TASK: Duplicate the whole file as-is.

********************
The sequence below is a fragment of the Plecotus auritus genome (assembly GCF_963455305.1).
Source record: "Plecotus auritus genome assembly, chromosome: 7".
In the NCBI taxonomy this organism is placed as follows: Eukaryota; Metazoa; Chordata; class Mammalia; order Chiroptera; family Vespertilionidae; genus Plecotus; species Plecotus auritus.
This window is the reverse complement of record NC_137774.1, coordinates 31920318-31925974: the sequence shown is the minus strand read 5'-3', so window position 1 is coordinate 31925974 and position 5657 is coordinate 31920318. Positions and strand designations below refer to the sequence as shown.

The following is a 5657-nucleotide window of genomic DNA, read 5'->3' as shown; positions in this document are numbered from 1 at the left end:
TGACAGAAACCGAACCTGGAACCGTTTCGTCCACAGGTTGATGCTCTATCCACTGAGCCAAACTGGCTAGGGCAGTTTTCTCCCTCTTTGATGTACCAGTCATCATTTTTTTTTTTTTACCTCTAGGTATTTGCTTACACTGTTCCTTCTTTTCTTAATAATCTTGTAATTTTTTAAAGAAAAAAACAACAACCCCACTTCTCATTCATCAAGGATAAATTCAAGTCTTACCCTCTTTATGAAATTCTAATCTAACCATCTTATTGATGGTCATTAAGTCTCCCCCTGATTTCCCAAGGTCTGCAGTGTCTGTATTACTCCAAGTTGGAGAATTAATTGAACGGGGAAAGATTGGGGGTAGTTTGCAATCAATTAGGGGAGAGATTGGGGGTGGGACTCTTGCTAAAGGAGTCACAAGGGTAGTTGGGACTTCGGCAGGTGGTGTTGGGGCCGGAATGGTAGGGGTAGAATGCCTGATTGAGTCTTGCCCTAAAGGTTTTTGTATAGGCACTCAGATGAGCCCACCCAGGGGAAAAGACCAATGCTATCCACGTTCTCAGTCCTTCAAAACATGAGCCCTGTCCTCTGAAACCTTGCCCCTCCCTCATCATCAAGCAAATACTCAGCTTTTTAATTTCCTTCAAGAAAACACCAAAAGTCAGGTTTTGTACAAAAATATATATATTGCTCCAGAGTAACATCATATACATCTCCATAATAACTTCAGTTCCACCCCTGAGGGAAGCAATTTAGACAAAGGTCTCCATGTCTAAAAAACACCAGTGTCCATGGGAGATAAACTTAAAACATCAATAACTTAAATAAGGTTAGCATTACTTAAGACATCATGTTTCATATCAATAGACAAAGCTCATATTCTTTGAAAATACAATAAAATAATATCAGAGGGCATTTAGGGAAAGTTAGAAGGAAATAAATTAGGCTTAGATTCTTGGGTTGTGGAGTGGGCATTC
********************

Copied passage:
The sequence below is a fragment of the Plecotus auritus genome (assembly GCF_963455305.1).
Source record: "Plecotus auritus genome assembly, chromosome: 7".
In the NCBI taxonomy this organism is placed as follows: Eukaryota; Metazoa; Chordata; class Mammalia; order Chiroptera; family Vespertilionidae; genus Plecotus; species Plecotus auritus.
This window is the reverse complement of record NC_137774.1, coordinates 31920318-31925974: the sequence shown is the minus strand read 5'-3', so window position 1 is coordinate 31925974 and position 5657 is coordinate 31920318. Positions and strand designations below refer to the sequence as shown.

The following is a 5657-nucleotide window of genomic DNA, read 5'->3' as shown; positions in this document are numbered from 1 at the left end:
TGACAGAAACCGAACCTGGAACCGTTTCGTCCACAGGTTGATGCTCTATCCACTGAGCCAAACTGGCTAGGGCAGTTTTCTCCCTCTTTGATGTACCAGTCATCATTTTTTTTTTTTTACCTCTAGGTATTTGCTTACACTGTTCCTTCTTTTCTTAATAATCTTGTAATTTTTTAAAGAAAAAAACAACAACCCCACTTCTCATTCATCAAGGATAAATTCAAGTCTTACCCTCTTTATGAAATTCTAATCTAACCATCTTATTGATGGTCATTAAGTCTCCCCCTGATTTCCCAAGGTCTGCAGTGTCTGTATTACTCCAAGTTGGAGAATTAATTGAACGGGGAAAGATTGGGGGTAGTTTGCAATCAATTAGGGGAGAGATTGGGGGTGGGACTCTTGCTAAAGGAGTCACAAGGGTAGTTGGGACTTCGGCAGGTGGTGTTGGGGCCGGAATGGTAGGGGTAGAATGCCTGATTGAGTCTTGCCCTAAAGGTTTTTGTATAGGCACTCAGATGAGCCCACCCAGGGGAAAAGACCAATGCTATCCACGTTCTCAGTCCTTCAAAACATGAGCCCTGTCCTCTGAAACCTTGCCCCTCCCTCATCATCAAGCAAATACTCAGCTTTTTAATTTCCTTCAAGAAAACACCAAAAGTCAGGTTTTGTACAAAAATATATATATTGCTCCAGAGTAACATCATATACATCTCCATAATAACTTCAGTTCCACCCCTGAGGGAAGCAATTTAGACAAAGGTCTCCATGTCTAAAAAACACCAGTGTCCATGGGAGATAAACTTAAAACATCAATAACTTAAATAAGGTTAGCATTACTTAAGACATCATGTTTCATATCAATAGACAAAGCTCATATTCTTTGAAAATACAATAAAATAATATCAGAGGGCATTTAGGGAAAGTTAGAAGGAAATAAATTAGGCTTAGATTCTTGGGTTGTGGAGTGGGCATTC